Overheard in Davos: 5 Trends on Leaders' Minds

Friday 5

Five Trends on Leaders’ Minds This Year

It’s that time of year again. The world’s most influential leaders gathered in Davos this week for the World Economic Forum’s Annual Meeting. This year’s official theme – “Creating a Shared Future in a Fractured World” – hinted at both political and economic tensions and was the starting point for discussions ranging from free trade versus protectionism, to trust in leadership, to the impact of innovation and the future of work. More than 3,000 CEOs, world leaders, philanthropists and social activists crowded in the Congress Center for the WEF’s formal discussions and set the entire town abuzz as they discussed the challenges ahead.  

As WEF 2018 wraps up, here are five key takeaways:  

1. Data is More Than a Buzzword

Leaders recognize that data provides quantifiable insight to inform strategy, measure impact and guide course corrections, if necessary. Data also enables transparency. However, to understand outcomes, it’s important not to get bogged down in data. Anecdotal information and expertise are equally important. Data – protecting it, maximizing it and expanding its capacity – was a big topic in the Congress Center and in all the venues along the Promenade – the main road winding through Davos. Microsoft* CEO Satya Nadella, for example, raised the prospect that “the world is running out of computing capacity.”

2. Business Leaders Have to Build Social Impact into their Business Model

Nearly two-thirds of respondents to the Edelman Trust Barometer 2018 say they want CEOs to take the lead on policy change instead of waiting for governments. Launched at the beginning of Davos week, the Barometer highlighted that building trust is now the number one job for CEOs, more important than focusing on high quality products and services. This means business leaders are now responsible to develop and live a set of corporate values that are not only focused on the bottom line – but take account of society as a whole. Responsible leadership goes beyond business. In her speech this week, German Chancellor Angela Merkel said leaders had to develop multilateral and cooperative solutions.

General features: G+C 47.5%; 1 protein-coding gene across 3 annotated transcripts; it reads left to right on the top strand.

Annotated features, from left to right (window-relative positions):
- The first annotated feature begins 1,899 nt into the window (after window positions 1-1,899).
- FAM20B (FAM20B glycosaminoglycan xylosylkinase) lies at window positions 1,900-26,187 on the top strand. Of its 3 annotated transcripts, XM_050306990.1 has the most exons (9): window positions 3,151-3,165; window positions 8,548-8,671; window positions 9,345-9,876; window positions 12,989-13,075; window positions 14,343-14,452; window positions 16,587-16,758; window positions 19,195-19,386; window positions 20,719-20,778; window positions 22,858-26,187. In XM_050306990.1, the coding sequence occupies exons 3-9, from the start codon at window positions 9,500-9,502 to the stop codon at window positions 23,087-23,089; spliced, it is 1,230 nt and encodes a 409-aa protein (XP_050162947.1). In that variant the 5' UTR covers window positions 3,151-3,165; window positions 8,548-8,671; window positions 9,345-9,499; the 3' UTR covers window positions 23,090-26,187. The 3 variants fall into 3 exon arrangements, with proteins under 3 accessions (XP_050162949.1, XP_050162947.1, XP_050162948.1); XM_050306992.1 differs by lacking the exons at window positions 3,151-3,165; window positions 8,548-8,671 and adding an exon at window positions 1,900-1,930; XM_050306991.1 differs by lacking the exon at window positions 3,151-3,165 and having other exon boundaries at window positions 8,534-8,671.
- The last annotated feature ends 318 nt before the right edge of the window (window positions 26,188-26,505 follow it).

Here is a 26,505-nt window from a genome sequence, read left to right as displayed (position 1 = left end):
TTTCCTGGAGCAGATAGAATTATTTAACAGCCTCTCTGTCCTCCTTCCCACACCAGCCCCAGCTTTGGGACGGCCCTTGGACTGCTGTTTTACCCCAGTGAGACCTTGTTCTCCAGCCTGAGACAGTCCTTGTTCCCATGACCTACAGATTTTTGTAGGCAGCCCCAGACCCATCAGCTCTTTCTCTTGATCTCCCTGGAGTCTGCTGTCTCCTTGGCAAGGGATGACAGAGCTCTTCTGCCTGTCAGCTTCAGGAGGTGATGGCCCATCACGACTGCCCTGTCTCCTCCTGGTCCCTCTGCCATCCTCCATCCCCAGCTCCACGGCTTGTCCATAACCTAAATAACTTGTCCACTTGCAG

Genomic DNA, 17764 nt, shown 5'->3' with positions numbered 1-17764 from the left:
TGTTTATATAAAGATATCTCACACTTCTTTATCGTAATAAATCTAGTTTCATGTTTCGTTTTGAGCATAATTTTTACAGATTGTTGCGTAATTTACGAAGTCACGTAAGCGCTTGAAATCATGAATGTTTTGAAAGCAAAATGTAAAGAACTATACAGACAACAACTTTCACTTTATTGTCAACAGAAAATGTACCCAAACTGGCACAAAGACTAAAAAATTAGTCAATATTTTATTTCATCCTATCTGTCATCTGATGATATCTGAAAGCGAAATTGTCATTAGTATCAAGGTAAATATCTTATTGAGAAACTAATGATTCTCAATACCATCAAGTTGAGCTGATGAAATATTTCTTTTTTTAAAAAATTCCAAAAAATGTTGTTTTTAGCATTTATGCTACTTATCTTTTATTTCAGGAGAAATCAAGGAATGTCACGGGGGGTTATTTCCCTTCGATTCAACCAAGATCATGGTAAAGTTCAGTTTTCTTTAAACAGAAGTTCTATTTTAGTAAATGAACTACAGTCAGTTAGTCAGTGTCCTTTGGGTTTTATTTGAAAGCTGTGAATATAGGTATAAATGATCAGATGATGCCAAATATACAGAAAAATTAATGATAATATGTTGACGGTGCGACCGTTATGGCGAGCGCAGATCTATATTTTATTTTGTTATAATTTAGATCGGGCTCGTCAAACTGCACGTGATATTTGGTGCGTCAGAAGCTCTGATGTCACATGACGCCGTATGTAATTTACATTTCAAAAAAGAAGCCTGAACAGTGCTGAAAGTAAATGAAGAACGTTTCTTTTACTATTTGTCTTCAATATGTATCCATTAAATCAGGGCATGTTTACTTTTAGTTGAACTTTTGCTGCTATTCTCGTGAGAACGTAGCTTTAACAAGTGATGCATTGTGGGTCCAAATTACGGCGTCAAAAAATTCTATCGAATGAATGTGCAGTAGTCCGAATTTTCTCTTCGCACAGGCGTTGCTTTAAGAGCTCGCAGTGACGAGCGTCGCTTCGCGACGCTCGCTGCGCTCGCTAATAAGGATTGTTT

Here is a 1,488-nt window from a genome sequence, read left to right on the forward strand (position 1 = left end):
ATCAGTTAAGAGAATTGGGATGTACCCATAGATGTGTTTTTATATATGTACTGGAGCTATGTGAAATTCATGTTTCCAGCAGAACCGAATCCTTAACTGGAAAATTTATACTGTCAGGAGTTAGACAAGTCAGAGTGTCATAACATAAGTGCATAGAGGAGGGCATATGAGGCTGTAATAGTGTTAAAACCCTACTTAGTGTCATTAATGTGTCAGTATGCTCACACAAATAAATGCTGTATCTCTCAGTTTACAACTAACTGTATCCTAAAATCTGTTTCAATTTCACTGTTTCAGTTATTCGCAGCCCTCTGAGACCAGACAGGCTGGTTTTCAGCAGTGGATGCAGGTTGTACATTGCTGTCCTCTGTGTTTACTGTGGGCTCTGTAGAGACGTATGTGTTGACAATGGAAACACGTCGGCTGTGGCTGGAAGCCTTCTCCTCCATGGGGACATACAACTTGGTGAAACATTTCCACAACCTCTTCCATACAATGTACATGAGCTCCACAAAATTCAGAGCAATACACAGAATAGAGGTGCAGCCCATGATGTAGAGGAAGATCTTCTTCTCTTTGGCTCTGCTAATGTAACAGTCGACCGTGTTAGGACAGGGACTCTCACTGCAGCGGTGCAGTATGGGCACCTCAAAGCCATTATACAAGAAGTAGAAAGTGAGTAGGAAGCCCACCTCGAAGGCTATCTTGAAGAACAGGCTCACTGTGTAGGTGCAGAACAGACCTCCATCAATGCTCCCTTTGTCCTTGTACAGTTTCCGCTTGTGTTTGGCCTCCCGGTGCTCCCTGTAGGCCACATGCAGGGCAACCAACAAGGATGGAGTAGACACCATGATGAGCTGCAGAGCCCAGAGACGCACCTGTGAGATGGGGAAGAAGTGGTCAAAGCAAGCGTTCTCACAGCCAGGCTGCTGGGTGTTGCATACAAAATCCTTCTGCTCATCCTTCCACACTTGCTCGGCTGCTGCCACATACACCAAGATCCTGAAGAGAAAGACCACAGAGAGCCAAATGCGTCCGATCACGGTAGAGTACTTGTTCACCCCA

3. Inclusion is a Leadership Requirement in an Uncertain World

Davos is a predominantly male affair, and both participants and organizers are acutely aware of the fact. This year, the WEF convened an all female roster of co-chairs, but only 21 percent of Davos participants were women. From The Female Quotient pop-up on the Promenade to several panel discussions on the topic, Davos was buzzing with conversations about inclusion. CEOs across the board agreed that companies have to create a strong and diverse talent pipeline through inclusion at all stages of the career cycle.

4. The Role of Emerging Markets is Changing, Just as the West Trends Insular

China, India, Indonesia, UAE and Singapore were at the top of Edelman’s Trust Barometer this year. The positive attitude in emerging markets is in stark contrast to the unprecedented trust crisis seen in the United States. On the heels of Brexit and the retreat of the U.S. as a global player, and many other complicated cross-border relations, the evolution of business, economies and politics in emerging markets must not be ignored. Saudi Arabia, for example, tries to accelerate its economy into a post-oil era by developing mega-cities and turning itself into a service economy.

5. Leaders are Leaving Davos with Cautious Optimism

A year ago, the World Economic Forum ended on a positive note. In 2018, the outlook is even more optimistic, especially among CEOs (in every region of the world) Still, Davos participants were also somewhat weary. The International Monetary Fund warned leaders to be on guard against complacency, as there are major challenges rooted in political, economic and social turmoil throughout the world. Uncertainty is the new normal and leaders must remain vigilant as the world accelerates into 2018.

Gina Maffucci is senior account executive, New York Corporate Affairs, and global knowledge manager, Family Business and Foundations.

*Edelman client

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